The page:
Judy Horwitz

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What We Can Learn About Heart Disease from Bob Harper's Heart Attack

Posted by Judy Horwitz on Mar 7, 2017 10:40:59 AM

Bob Harper, personal trainer and host of the NBC show “The Biggest Loser,” recently suffered a heart attack.  He reportedly collapsed while working out at the gym and a doctor who was there performed CPR on him.  News of his heart attack came as a great surprise to viewers and fans since he is just 51 years old and appeared to be extremely fit and healthy. (Harper told People magazine that heart problems run in his family, and that his mother died of a heart attack.)

People have a lot of questions about how someone like Bob Harper could have a heart attack and Einstein cardiologist Leandro Slipczuk, MD, PhD, (right) addresses some of the questions:

How does someone who is relatively young and extremely fit have a heart attack?

Data indicates that healthy behaviors such as physical activity, non-smoking, healthy diet and lack of abdominal adiposity (belly fat) could prevent four out of five heart attacks. Nevertheless, other factors such as family history of heart disease, hypertension and high cholesterol provide a significant risk. Sometimes a heart attack can happen even without risk factors and this is why screening is important. 

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Topics: Cardiology, Heart and Vascular Care

Study Finds Significant Jump in Colorectal Cancer Rates in Younger People

Posted by Judy Horwitz on Mar 2, 2017 2:53:48 PM

Most of us associate colon cancer and rectal cancer with older adults. That’s why results of a recent study by the American Cancer Society that found that the rate of new cases of colon and rectal cancer are increasing at a rapid rate among young and middle-aged adults in the U.S., is eye opening, says Richard Greenberg, MD, Division Chair of Colorectal Surgery for Einstein Medical Center Philadelphia.  Based on the study, once age is taken into account, people born in 1990 have twice the risk of colon cancer and four times the risk of rectal cancer compared to people born around 1950.  The study was published February 28 in the Journal of the National Cancer Institute.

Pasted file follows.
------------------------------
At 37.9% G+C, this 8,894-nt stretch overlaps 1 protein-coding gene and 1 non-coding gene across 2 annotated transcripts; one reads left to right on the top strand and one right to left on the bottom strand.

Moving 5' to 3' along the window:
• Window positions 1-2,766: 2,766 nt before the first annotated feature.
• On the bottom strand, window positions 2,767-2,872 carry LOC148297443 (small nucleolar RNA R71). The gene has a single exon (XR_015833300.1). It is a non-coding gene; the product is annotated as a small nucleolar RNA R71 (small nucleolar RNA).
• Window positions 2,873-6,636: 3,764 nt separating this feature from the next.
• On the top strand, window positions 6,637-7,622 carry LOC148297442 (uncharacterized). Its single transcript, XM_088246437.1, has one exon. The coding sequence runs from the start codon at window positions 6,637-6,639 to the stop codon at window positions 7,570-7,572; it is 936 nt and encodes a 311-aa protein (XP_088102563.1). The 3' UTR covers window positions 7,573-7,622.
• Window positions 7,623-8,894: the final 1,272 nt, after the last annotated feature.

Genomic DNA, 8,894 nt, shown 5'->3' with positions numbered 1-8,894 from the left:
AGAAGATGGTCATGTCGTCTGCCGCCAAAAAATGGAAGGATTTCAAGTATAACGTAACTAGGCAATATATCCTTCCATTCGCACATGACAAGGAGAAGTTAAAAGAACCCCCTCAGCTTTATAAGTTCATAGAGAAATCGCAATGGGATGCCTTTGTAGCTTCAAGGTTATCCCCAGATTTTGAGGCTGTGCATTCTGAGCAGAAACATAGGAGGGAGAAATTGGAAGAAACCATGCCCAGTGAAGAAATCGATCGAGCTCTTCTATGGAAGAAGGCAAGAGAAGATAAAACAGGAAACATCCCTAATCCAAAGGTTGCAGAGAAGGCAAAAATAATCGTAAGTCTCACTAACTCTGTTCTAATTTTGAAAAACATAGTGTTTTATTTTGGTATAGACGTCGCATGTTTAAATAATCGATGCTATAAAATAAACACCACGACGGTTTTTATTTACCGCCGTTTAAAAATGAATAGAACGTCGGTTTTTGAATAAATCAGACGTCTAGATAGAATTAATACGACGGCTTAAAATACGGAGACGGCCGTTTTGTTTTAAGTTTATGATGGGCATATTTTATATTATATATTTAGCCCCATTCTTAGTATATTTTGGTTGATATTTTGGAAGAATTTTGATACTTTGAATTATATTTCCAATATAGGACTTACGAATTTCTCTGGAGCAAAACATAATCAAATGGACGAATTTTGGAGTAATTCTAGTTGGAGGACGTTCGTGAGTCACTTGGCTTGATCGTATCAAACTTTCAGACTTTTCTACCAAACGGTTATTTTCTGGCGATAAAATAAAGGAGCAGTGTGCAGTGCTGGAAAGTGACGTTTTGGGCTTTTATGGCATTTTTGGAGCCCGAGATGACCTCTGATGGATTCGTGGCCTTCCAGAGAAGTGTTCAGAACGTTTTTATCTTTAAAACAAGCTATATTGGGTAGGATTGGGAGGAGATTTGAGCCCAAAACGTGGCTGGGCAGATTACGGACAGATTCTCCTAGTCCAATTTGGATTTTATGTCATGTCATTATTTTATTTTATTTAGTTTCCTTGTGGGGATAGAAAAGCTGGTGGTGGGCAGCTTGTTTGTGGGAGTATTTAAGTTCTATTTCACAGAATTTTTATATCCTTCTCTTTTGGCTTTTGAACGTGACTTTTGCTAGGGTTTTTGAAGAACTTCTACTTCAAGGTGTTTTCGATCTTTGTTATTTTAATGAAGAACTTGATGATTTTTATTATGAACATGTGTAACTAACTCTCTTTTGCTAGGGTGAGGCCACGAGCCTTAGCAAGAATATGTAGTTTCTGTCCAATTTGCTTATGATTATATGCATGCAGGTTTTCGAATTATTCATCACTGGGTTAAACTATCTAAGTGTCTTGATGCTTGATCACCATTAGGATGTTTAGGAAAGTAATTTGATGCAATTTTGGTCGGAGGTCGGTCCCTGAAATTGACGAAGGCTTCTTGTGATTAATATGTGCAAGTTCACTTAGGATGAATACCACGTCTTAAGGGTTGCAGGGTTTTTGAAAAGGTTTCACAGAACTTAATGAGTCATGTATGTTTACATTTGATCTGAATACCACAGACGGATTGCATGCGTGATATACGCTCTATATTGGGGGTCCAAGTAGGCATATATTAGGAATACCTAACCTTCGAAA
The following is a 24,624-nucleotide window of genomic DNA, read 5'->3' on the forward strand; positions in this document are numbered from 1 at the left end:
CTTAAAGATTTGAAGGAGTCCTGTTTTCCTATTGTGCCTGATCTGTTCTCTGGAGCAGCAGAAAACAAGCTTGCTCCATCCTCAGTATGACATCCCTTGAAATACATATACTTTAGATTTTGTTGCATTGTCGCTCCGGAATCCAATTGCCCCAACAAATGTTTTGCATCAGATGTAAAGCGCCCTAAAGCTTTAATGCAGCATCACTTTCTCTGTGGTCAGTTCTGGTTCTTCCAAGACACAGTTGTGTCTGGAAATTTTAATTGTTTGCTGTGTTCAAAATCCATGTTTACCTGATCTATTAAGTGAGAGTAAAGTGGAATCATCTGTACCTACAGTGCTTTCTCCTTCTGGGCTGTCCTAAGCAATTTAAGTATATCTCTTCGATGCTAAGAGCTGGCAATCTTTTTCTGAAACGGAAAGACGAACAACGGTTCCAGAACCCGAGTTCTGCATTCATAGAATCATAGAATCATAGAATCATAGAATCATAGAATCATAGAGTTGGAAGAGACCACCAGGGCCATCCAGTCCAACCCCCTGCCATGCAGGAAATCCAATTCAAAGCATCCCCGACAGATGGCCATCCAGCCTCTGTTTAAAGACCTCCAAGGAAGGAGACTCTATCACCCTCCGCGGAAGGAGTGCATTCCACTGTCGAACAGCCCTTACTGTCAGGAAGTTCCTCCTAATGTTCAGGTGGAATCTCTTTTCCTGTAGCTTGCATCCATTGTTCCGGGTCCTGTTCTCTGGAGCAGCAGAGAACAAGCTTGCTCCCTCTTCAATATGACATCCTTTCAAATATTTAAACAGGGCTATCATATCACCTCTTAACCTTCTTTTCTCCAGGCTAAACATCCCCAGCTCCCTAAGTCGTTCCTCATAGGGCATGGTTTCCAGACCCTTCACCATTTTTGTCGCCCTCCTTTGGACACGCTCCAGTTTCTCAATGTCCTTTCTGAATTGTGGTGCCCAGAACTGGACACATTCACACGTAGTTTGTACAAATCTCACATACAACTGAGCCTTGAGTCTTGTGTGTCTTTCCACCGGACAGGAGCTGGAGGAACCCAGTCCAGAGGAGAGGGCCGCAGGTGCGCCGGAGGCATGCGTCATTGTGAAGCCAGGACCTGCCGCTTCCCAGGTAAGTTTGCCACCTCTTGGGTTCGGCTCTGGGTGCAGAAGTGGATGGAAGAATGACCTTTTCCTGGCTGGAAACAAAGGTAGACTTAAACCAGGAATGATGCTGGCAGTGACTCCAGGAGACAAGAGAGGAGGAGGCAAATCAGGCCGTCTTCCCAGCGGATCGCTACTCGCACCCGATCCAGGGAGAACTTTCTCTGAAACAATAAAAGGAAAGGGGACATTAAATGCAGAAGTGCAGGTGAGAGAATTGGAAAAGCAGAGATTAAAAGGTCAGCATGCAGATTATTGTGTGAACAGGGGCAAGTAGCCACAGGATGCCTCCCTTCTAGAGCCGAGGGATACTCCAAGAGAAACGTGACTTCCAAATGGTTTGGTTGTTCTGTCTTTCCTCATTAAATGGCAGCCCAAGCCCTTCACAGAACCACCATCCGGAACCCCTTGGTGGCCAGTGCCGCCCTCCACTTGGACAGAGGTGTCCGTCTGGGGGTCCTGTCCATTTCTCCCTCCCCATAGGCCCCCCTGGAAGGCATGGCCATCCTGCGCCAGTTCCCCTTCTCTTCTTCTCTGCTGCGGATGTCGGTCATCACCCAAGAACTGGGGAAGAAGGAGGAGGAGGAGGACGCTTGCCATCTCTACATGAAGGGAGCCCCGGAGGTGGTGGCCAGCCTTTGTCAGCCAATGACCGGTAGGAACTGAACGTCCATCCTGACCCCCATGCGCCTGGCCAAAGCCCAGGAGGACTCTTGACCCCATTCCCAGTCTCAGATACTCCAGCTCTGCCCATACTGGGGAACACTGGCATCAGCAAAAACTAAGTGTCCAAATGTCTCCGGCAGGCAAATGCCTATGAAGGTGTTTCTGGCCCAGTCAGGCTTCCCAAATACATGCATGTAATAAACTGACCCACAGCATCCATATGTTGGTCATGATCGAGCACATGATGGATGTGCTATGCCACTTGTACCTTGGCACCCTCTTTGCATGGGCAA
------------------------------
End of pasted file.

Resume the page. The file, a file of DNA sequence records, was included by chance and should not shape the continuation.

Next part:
According to the American Cancer Society, colorectal cancer is the second leading cause of cancer deaths in men and the third leading cause of cancer deaths in women. In 2017, there will be 95,520 new cases of colon cancer and 39,910 new cases of rectal cancer.  Both cancers will result in an estimated 50,260 deaths.  The risk for colon and rectal cancer has been increasing for every generation, with the highest increases among people in their 20s.

Dr. Greenberg weighs in about this study and offers information on how people of all ages can be proactive about their health and help prevent these diseases.

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Topics: Cancer, Colorectal Cancer

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Perspectives highlights the expertise and services provided by the physicians, specialists, nurses and other healthcare providers at Einstein Healthcare Network. Through this blog, we share information about new treatments and technologies, top-tier clinical teams and the day-to-day interactions that reinforce our commitment to delivering quality care with compassion. Here, you will also find practical advice for championing your health and wellness.

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